Ilsa: She Wolf of the SS (1975)

A raucous crowd greeted the shameless sleaze of the original - and likely the best - of the Naziploitation genre. In the recent American Grindhouse documentary Don Edmonds mentioned being horrified when he first read the script for Ilsa, but he threw himself into the material with tongue planted firmly in cheek and - along with the legendary lead performance from Dyanne Thorne (along with some some left over Hogan's Heroes sets) crafted a trash classic. This movie really has everything: violence, mutilation, gunplay, nipple torture, whips and chains and some of the most inventive torture this side of Bloodsucking Freaks. It's shit, of course, but it's certainly never dull.

And that was the end of Day 1.

Day 2 was spent pleasantly wandering through Toronto. I briefly considered taking in a screening of The Human Centipede at the Toronto Underground Cinema but, having not enjoyed my first viewing, decided to instead prepare myself for the evening ahead. However, since I have a rather awful sense of direction I decided to head to the Fox Theatre a bit early and - in a classic bad move on my part - check out the film that was running before the Grindhouse marathon. So much for pacing myself.

Oddly, instead of trying to capture a few folks who might wander in early with something a bit more genre friendly, I ended up instead watching the Angelina Jolia action vehicle Salt.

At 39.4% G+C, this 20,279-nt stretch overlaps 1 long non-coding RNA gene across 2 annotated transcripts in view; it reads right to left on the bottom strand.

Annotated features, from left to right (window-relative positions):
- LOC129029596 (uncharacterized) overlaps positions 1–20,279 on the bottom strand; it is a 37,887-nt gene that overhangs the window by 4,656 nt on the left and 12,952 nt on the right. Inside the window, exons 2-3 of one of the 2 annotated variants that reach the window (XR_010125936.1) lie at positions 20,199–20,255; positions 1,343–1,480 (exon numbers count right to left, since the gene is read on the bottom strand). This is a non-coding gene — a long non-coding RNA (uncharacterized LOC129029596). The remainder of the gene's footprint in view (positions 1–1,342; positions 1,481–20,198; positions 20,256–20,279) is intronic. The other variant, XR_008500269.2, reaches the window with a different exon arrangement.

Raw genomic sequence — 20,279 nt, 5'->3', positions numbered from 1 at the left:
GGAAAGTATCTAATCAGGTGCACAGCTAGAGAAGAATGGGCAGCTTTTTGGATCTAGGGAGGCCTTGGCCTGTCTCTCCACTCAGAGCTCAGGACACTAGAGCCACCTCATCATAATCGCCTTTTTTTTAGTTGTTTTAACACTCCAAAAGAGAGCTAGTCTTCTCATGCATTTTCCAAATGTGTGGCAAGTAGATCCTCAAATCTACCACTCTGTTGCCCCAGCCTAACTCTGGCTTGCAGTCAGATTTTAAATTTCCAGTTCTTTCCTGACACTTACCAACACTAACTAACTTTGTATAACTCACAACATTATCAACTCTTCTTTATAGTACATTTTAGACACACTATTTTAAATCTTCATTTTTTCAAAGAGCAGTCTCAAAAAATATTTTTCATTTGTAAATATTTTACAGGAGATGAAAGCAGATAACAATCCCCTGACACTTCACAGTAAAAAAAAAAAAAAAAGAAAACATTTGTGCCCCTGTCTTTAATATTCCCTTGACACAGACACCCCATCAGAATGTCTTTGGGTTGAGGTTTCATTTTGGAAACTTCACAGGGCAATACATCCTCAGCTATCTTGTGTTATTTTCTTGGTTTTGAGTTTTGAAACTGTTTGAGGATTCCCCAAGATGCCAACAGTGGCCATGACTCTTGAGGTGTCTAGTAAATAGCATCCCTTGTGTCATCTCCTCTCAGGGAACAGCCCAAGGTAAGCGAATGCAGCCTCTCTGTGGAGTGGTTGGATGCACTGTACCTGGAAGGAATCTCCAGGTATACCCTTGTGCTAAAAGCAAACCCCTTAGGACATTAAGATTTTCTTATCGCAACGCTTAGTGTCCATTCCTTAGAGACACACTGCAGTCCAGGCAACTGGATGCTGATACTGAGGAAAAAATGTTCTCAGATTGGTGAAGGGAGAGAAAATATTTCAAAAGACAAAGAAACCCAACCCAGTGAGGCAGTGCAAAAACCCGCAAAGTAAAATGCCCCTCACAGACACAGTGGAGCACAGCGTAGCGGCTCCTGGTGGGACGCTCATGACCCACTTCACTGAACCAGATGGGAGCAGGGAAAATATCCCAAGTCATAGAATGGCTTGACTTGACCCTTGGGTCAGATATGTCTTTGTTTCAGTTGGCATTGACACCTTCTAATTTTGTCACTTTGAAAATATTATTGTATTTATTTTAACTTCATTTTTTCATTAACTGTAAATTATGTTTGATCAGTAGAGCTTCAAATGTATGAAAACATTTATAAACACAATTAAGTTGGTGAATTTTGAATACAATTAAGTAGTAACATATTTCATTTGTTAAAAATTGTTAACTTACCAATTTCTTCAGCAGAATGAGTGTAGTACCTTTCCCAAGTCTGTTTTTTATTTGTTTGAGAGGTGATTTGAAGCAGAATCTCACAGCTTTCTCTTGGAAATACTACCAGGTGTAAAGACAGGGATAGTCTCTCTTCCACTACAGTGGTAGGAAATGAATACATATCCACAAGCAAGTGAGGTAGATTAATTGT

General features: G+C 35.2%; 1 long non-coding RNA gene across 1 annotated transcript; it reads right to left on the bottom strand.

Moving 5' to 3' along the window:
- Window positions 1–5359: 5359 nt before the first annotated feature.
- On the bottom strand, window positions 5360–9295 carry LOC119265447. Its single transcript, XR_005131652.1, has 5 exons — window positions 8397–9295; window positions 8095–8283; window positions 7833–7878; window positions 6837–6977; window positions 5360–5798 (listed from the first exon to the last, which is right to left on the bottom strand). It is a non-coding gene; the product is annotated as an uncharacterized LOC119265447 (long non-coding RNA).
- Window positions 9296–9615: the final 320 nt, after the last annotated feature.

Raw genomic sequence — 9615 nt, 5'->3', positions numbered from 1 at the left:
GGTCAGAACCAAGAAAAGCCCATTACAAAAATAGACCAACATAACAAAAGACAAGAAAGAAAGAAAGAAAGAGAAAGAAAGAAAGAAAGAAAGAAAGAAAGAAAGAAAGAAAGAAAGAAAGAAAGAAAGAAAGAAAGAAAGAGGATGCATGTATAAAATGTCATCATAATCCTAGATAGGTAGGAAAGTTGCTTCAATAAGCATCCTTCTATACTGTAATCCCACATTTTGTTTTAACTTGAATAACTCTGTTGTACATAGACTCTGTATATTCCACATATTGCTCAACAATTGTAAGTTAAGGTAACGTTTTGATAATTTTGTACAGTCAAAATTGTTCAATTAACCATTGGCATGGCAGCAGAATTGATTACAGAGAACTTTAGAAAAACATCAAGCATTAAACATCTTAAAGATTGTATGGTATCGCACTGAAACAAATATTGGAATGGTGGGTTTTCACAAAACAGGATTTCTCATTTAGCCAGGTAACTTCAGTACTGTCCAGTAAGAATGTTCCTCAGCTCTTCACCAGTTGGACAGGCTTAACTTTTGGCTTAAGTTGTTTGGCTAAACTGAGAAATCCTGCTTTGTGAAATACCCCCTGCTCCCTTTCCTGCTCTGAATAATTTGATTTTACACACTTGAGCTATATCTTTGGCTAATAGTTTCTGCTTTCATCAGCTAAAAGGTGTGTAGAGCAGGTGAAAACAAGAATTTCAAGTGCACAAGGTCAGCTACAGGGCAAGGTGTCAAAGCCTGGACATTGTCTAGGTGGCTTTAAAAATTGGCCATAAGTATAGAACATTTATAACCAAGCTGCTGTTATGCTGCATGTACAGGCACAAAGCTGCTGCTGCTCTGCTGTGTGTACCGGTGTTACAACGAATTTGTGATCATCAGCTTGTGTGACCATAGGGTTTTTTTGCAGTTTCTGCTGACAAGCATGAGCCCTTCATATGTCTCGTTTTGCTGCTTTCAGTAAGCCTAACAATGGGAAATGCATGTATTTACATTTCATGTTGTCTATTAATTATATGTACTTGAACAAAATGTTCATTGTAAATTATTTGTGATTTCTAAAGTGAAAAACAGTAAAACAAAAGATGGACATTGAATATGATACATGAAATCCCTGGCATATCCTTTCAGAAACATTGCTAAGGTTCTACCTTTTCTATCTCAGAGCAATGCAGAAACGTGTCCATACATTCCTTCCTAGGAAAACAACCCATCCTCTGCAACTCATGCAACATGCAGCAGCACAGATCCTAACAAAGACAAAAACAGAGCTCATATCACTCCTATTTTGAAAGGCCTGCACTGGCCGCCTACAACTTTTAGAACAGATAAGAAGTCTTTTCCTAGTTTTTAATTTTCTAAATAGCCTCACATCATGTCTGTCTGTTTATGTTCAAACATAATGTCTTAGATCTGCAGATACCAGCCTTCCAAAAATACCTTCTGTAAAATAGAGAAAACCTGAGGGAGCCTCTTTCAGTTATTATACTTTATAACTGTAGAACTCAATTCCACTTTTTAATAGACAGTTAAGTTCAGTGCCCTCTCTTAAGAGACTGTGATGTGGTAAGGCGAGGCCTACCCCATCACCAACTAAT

Salt (2010)

I'm not going to lie to you, the early check-out from my hotel that morning meant that I was sort of hoping I might be able to catch a few minutes of sleep during this one. That said, I did leave open the possibility that this might be decent, as while director Phillip Noyce is inconsistent he did direct the terrific Rabbit Proof Fence a few years back. This, however, was predictable in its unpredictability as we're left wondering if CIA agent Evelyn Salt (Jolie) is actually a brainwashed Russian agent that has been waiting for decades to spring into action. The cast is great, with Liev Schreiber and the always awesome Chiwetel Ejiofor putting in solid work, but the action is surprisingly lifeless. It also is really slow getting going, and Jolie just isn't believable as an unstoppable ass-kicker. Maybe I shouldn't have re-watched Terminator 2 last week, as it made the movie as a whole feel pretty wimpy (and Angelina aint no Linda Hamilton).

Oh, but it was loud. So.. no sleep till morning.

The great unwashed masses (hey! I showered!) came from all around to take in the all night festivities, and I saw a number of recognizable faces from previous Shock and Awes. Somehow we keep coming back, though by the end one can't help but feel a bit wiped. Or maybe that's just my rapidly increasing age talking. 

Dion came up to the (working!) microphone and welcomed us all, before jumping right into the first film. This seemed like the tightest schedule for a Shock and Awe yet, as there was some sort of religious screening happening at 10 am the next morning. In fact, at a previous screening we were leaving right before a showing of the ridiculous Kirk Cameron-starring Christian movie Fireproof. What the heck, Fox Theatre?

Anyway.. let's begin.

Kingdom of the Spiders (1977)